The crash of the New York Stock Exchange ushered in the period of the Great Depression. From 1929 to 1933, the United States experienced the worst moment of the economic crisis. However, from 1933 onwards, a gradual recovery began to take place in the country. In general, the effects of the 1929 Crisis were felt until the middle of the Second World War.
Among the consequences of the 1929 Crisis, the huge number of bankruptcies that occurred in the United States, in addition to the exponential increase in the unemployment rate in the country, stand out. THE US unemployment jumped from 4% before the crisis to 27% population after the stock market crash.
THE GDP of the country has decreased, the amount of imports and exports has decreased, industrial production has been reduced and workers' wages have fallen. Furthermore, the effects of the 1929 Crisis were not restricted to the United States and spread to different countries, especially European ones.
There in Europe, the number of unemployed has increased considerably, and the consequences of the economic crisis have served as impetus for the growth of totalitarian movements, like the Nazism, in Germany, the fascism, in Italy.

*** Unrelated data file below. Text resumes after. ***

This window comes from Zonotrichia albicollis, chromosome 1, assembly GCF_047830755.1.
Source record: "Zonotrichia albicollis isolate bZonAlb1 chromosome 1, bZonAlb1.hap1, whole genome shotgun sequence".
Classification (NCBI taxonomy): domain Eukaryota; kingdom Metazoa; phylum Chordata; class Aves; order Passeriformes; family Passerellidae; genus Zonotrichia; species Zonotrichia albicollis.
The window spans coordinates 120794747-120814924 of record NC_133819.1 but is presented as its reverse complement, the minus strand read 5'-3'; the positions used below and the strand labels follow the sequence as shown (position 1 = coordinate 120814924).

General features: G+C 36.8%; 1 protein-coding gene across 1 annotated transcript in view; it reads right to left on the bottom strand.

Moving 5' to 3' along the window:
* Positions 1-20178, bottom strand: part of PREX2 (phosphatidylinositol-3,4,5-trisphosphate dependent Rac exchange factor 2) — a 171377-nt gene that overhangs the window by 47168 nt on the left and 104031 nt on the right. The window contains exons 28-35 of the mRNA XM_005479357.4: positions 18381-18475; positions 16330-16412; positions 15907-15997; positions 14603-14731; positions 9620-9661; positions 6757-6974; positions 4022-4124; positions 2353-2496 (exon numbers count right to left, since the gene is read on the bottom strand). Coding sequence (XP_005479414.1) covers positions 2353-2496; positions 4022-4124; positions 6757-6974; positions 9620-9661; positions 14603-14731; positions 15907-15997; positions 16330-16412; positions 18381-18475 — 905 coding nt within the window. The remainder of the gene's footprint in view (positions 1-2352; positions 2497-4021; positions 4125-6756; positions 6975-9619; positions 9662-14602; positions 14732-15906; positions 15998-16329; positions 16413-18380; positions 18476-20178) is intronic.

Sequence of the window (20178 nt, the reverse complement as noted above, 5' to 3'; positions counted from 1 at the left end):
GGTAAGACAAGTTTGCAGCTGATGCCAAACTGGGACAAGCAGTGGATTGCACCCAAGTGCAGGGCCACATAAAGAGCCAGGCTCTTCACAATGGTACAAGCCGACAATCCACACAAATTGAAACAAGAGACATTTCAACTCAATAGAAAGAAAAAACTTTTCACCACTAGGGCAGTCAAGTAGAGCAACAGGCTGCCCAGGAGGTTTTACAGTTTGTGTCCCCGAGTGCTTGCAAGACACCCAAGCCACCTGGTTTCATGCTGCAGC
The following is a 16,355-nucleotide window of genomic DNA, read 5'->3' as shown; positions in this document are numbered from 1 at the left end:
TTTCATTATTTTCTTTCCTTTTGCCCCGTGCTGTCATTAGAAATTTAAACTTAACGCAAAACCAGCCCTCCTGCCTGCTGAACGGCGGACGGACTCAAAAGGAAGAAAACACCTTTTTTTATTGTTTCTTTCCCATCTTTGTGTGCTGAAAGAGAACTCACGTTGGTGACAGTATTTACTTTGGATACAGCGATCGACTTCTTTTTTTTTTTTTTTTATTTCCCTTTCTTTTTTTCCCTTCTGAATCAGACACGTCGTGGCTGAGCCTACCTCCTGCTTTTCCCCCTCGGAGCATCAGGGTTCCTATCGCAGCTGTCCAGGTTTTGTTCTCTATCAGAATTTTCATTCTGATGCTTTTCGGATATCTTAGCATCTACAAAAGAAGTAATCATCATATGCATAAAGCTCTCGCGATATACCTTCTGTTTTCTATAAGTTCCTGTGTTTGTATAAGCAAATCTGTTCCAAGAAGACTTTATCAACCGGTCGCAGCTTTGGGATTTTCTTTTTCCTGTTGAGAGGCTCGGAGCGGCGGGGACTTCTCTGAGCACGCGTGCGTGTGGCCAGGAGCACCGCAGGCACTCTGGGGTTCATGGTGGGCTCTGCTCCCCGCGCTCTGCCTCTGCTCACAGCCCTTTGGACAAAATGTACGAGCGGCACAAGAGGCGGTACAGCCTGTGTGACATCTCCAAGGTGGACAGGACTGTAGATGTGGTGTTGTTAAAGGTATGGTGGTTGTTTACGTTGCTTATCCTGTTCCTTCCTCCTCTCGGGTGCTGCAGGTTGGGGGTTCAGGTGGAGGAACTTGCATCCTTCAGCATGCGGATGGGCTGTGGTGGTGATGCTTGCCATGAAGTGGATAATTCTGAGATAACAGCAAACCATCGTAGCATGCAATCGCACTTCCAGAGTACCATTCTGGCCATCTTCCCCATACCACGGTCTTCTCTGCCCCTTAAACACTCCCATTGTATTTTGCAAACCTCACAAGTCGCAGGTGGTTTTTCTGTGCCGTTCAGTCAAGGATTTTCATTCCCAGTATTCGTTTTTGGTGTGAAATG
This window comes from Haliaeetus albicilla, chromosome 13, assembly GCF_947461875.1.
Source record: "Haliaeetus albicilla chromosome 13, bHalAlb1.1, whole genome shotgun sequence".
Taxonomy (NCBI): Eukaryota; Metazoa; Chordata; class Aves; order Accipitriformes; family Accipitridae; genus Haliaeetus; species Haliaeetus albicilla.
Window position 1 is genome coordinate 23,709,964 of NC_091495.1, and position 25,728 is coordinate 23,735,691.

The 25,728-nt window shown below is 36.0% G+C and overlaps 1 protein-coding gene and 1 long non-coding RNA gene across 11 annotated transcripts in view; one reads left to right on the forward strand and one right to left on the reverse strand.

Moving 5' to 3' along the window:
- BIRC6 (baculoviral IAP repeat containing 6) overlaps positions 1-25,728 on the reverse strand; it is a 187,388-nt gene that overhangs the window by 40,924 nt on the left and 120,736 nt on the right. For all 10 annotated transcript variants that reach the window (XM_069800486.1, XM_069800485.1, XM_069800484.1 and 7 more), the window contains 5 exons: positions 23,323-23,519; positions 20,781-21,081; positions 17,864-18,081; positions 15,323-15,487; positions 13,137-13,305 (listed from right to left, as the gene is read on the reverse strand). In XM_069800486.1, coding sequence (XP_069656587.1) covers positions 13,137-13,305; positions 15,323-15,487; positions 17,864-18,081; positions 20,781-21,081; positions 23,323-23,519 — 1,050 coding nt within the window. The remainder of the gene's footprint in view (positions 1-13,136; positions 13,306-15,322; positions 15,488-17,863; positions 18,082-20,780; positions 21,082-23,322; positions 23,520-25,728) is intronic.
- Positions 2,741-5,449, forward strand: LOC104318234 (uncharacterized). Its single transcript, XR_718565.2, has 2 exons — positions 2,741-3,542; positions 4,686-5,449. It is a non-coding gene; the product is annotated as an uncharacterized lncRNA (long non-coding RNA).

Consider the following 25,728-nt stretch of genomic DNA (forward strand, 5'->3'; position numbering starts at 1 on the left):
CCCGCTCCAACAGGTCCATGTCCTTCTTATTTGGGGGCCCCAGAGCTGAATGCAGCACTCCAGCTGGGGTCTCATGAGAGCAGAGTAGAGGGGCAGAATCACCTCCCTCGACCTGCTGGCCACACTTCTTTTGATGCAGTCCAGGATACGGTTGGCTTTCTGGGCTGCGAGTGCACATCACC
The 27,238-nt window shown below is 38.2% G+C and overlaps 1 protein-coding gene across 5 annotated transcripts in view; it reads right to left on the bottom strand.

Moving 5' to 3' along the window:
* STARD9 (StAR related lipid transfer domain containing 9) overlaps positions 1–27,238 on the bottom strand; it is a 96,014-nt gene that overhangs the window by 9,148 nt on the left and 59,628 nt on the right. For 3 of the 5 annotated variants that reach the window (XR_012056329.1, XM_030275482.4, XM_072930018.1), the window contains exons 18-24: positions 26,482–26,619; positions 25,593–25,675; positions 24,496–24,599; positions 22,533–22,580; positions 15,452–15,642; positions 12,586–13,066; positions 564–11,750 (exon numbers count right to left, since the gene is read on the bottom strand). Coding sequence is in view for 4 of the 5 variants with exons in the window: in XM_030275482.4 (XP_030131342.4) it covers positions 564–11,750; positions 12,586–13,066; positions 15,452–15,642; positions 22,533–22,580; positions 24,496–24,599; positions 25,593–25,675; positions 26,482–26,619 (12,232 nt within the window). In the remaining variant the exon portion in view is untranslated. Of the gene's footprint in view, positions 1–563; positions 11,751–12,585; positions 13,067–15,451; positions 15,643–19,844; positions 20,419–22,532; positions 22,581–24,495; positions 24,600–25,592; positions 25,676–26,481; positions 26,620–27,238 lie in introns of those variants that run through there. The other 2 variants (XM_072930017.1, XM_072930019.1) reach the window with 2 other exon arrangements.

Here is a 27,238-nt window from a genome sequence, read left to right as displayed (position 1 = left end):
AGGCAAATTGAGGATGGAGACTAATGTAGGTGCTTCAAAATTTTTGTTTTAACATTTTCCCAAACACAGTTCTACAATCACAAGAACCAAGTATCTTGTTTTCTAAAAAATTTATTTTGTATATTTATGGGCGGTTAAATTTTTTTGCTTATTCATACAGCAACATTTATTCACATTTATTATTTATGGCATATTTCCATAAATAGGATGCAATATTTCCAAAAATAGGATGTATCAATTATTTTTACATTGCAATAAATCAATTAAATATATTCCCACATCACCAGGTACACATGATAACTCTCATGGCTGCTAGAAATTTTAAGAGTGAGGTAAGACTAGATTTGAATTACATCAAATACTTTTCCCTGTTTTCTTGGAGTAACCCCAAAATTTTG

The effects of the Great Depression only began to be overcome in 1933, when the US government implemented the newdeal (New Agreement), a program of state intervention in the economy. The purpose of this program was to revive the US economy. Among the actions carried out, for example, the creation of public works to guarantee employment for US citizens stands out.
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Crisis of 1929 in Brazil
Here in Brazil, the The greatest impact of the 1929 Crisis was on the exports that the country did. Brazil was the major international coffee producer and the United States was the biggest consumer of this Brazilian product. With the crisis, the movement of Brazilian coffee stalled, as the volume of North American imports was drastically reduced.
So, the coffee price plummetsor in the international market. The coffee growers pressured the Brazilian government to take action in relation to this situation. In 1930, Getúlio Vargas assumed the presidency and decided that the government would buy the coffee sacks from the coffee growers and burn them.
Thus, Brazil would assume the loss of coffee growers and would still destroy the coffee to guarantee the price of the commodity on the international market. In addition, a body responsible for taking care of the coffee business in Brazil was created. This body became known as the National Coffee Council.